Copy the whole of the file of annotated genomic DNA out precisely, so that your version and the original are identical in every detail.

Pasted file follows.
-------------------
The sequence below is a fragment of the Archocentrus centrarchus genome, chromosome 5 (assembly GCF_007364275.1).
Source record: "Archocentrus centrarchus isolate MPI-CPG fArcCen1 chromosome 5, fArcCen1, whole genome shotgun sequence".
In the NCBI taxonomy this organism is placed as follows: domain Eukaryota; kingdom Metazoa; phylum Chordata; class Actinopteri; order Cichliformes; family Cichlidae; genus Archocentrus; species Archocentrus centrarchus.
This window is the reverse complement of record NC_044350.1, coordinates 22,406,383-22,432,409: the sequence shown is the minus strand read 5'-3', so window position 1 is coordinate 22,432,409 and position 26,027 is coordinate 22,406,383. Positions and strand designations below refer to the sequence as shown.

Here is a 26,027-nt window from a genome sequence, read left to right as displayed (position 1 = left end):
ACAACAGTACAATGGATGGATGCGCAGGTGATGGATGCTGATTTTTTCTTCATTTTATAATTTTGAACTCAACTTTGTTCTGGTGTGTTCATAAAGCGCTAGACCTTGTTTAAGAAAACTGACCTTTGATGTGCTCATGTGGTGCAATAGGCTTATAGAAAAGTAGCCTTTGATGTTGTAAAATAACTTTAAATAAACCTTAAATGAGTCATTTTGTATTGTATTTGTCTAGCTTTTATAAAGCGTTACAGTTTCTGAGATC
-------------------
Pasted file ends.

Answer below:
The sequence below is a fragment of the Archocentrus centrarchus genome, chromosome 5 (assembly GCF_007364275.1).
Source record: "Archocentrus centrarchus isolate MPI-CPG fArcCen1 chromosome 5, fArcCen1, whole genome shotgun sequence".
In the NCBI taxonomy this organism is placed as follows: domain Eukaryota; kingdom Metazoa; phylum Chordata; class Actinopteri; order Cichliformes; family Cichlidae; genus Archocentrus; species Archocentrus centrarchus.
This window is the reverse complement of record NC_044350.1, coordinates 22,406,383-22,432,409: the sequence shown is the minus strand read 5'-3', so window position 1 is coordinate 22,432,409 and position 26,027 is coordinate 22,406,383. Positions and strand designations below refer to the sequence as shown.

Here is a 26,027-nt window from a genome sequence, read left to right as displayed (position 1 = left end):
ACAACAGTACAATGGATGGATGCGCAGGTGATGGATGCTGATTTTTTCTTCATTTTATAATTTTGAACTCAACTTTGTTCTGGTGTGTTCATAAAGCGCTAGACCTTGTTTAAGAAAACTGACCTTTGATGTGCTCATGTGGTGCAATAGGCTTATAGAAAAGTAGCCTTTGATGTTGTAAAATAACTTTAAATAAACCTTAAATGAGTCATTTTGTATTGTATTTGTCTAGCTTTTATAAAGCGTTACAGTTTCTGAGATC